I have a bone to pick with many of today’s films critics. Every time a director shows up at a film festival with a slow paced, meandering film critics of all stripes immediately compare that filmmaker to the legendary Terrence Malick, a filmmaker who is perhaps the most misunderstood of the last 50 years.
Sometimes the comparisons are obvious and actually make sense. Andrew Dominik’s The Assassination of Jesse James by the Coward Robert Ford did seem to be the bastard child of Badlands and Days of Heaven, but most of the time, as with recent efforts by New York filmmaker Kelly Reichardt and this year’s Sundance film Little Birds, the Malick reference seems tangential at best. It seems to simply be shorthand for a movie that is meandering in narrative and lugubriously paced.
This makes me wonder which Terrence Malick these critics are referencing. It certainly can’t be the man who penned the barely released early ’70s Paramount flick, Deadhead Miles or the studio hand who wrote the screenplay for Pocket Money featuring Paul Newman and Lee Marvin. It can’t even be the young director who made 1973’s classic B-movie, Badlands, an independent film, shot quickly on a budget that moves and feels like many of the other B-movies from that period such as Richard Sarafian’s Lolly-Madonna XXX or Monte Hellman’s Two-Lane Blacktop.
I also doubt these scribes are comparing a film like Reichardt’s recent Meek’s Cutoff to Malick’s big budget meditation on war, The Thin Red Line, with it’s A-List star turns and expensive battle recreations.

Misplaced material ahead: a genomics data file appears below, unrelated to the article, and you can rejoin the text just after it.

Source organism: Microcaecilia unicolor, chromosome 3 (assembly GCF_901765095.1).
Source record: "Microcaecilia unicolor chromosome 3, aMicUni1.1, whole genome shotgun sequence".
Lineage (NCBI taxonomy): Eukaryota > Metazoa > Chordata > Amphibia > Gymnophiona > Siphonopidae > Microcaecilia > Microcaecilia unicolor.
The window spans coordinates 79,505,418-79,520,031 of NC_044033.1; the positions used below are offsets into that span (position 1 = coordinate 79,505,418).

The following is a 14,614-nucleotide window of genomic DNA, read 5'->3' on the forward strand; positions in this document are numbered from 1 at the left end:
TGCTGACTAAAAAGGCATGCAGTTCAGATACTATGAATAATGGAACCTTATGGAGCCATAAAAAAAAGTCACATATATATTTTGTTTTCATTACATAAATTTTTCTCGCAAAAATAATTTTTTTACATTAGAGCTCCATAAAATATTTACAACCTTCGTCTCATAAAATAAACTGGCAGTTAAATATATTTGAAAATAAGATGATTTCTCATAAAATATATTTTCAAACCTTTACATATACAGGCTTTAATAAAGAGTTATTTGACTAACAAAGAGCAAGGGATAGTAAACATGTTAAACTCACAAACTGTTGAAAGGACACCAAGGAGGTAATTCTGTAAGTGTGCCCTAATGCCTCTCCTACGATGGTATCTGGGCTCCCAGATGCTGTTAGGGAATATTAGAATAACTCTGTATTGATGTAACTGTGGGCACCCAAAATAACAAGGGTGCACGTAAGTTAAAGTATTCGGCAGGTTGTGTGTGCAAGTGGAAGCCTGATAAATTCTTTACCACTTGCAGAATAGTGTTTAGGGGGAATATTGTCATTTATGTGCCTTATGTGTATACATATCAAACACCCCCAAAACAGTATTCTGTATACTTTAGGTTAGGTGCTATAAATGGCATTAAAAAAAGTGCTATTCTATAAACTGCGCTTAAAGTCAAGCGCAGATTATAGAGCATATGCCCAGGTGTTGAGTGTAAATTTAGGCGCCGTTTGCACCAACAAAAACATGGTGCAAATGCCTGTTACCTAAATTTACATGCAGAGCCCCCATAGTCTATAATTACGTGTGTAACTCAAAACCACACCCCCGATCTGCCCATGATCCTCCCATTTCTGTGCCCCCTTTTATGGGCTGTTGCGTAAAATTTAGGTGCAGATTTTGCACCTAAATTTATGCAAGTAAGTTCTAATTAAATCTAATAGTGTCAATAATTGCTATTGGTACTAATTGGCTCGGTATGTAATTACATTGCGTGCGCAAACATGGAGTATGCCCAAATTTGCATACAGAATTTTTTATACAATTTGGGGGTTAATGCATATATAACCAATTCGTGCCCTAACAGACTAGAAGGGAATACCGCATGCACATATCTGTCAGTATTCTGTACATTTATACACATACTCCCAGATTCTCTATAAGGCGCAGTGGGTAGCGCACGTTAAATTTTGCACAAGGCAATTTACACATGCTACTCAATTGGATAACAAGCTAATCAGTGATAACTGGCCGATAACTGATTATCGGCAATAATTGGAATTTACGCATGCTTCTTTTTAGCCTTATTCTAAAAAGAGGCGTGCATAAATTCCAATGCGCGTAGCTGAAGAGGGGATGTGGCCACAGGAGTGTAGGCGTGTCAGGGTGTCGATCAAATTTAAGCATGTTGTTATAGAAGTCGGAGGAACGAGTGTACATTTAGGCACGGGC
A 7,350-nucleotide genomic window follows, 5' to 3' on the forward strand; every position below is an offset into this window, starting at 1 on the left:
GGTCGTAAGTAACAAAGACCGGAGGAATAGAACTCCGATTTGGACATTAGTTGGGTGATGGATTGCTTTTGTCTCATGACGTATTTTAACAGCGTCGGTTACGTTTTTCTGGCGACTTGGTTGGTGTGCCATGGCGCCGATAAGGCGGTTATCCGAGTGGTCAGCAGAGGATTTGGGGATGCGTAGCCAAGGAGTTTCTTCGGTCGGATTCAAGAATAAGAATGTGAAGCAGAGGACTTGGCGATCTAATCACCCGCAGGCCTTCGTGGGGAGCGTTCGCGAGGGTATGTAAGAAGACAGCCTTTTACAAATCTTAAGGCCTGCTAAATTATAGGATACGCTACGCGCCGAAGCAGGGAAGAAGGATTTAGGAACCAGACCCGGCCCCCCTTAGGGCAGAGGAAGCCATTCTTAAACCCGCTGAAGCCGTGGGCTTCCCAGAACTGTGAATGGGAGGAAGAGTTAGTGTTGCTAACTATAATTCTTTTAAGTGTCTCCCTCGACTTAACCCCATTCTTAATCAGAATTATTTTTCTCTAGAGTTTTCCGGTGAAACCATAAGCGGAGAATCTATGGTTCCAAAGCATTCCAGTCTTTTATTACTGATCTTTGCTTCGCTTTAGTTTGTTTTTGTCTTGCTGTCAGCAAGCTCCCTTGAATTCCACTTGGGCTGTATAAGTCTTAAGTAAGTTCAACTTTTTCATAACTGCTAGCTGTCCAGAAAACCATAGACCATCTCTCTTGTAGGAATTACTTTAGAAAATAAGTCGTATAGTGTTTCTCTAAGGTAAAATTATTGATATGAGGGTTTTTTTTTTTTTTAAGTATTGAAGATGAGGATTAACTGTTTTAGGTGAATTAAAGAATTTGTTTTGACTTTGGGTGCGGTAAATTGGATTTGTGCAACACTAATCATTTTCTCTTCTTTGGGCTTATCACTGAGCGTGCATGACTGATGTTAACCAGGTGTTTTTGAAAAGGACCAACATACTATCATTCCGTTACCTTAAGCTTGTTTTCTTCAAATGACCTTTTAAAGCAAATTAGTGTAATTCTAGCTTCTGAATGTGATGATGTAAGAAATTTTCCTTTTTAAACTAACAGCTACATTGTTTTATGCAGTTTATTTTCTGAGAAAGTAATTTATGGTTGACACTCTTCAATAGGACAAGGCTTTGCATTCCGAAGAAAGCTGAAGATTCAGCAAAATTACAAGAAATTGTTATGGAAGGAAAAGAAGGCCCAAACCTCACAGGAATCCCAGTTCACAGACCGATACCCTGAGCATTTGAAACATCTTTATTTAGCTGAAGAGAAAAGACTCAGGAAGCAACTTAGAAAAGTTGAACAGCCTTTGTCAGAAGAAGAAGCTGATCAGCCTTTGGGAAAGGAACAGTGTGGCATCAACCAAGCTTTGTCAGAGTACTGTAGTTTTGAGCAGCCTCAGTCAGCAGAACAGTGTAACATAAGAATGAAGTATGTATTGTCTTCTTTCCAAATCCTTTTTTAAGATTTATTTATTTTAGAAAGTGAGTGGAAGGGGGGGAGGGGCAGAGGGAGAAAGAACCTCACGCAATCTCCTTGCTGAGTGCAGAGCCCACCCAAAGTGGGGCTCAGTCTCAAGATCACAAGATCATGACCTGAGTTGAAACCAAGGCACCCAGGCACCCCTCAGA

So who is this Terrence Malick the critics are referring to in their articles? The answer is that most people aren’t referring to Malick at all. They’re actually referring to his film Days of Heaven. Which is interesting because Days of Heaven is not a great film in my opinion.
I mean, it’s pretty to look at and all. With it’s sumptuous golden hour shots, impossibly beautiful young leads (Sam Shepard, Brooke Adams and Richard Gere), and the intoxicating voice over dialogue recited by youthful actress Linda Manz, it’s hard not to be taken in by the film. There just isn’t a lot that sticks after seeing it. I’ve seen Days of Heaven at least ten times (mostly on double bills with Badlands) and couldn’t for the life of me tell you what it’s about without going back and watching again. I don’t remember a single line from the film, either.
Badlands, on the other hand, was etched in my brain from the first time I saw it. My friends and I used to act out lines from Badlands the way the characters in Diner recited lines from The Sweet Smell of Success. There was the scene where Kit Caruthers, played by Martin Sheen, kills Holly’s dad and leaves a record playing on the turntable as the house burns down. The scene where Kit shoots a football. The conclusion of the film where Kit gets interviewed by the press. A scene that is as timely today as it was then. I can list off a hundred scenes from Badlands and I haven’t watched the film in at least ten years. Days of Heaven, not so much.
I’m sure there are people who will disagree but for myself there aren’t any memorable scenes in Days of Heaven like there are in the great films of the ’70s. I’ve seen Shampoo maybe three times, but I clearly remember the dinner scene with Julie Christie and the scene where Warren Beatty races through the party on three back-to-back occasions. I can recite lines from all of the Godfather films, Taxi Driver and Dog Day Afternoon. I can even recite lines from B flicks like Vanishing Point and Billy Jack.
I’m still looking forward to seeing Malick’s new film The Tree of Life. Not as much as I was looking forward to The Thin Red Line back in 1998. A stinker like Malick’s last film, The New World will make any film fan wary. And make no mistake, The New World was a stinker no matter what Roger Ebert had to say about it.
I will see it because I find Malick to be an interesting, if flawed, filmmaker and Badlands is still one of my favorite films. Plus I’ve seen everything else he’s been involved with including the aforementioned Deadhead Miles and Bear’s Kiss, the the Russian film he wrote with Sergei Bodrov, Sr. I just don’t know if the film will be any good. And I very much doubt it will have a lot in common with any of the festival filmmakers that have been compared to him.